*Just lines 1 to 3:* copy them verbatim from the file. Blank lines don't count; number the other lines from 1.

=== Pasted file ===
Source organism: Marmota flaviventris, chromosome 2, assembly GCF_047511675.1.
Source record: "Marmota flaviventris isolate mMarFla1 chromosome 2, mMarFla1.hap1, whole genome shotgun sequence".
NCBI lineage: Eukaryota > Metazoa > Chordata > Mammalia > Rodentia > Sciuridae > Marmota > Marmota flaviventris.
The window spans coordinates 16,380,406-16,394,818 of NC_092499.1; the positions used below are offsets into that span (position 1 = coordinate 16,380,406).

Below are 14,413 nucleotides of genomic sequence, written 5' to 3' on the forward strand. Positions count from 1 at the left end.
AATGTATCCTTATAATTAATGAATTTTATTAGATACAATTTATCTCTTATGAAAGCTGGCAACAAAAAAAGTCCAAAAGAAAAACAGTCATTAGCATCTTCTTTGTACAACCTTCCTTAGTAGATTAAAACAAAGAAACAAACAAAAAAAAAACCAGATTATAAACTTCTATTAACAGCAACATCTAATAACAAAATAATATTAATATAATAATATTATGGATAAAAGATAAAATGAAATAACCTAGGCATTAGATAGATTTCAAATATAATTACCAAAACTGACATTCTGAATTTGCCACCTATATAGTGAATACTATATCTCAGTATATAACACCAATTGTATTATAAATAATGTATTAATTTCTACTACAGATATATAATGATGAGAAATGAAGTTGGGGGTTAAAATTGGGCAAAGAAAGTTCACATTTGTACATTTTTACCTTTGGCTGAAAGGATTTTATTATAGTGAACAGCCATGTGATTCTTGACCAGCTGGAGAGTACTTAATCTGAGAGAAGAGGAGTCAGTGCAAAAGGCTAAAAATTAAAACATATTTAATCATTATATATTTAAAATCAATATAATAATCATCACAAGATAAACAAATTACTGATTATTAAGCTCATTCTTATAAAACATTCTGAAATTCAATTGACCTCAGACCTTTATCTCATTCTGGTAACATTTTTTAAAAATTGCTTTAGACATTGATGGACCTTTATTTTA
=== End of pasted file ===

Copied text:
Source organism: Marmota flaviventris, chromosome 2, assembly GCF_047511675.1.
Source record: "Marmota flaviventris isolate mMarFla1 chromosome 2, mMarFla1.hap1, whole genome shotgun sequence".
NCBI lineage: Eukaryota > Metazoa > Chordata > Mammalia > Rodentia > Sciuridae > Marmota > Marmota flaviventris.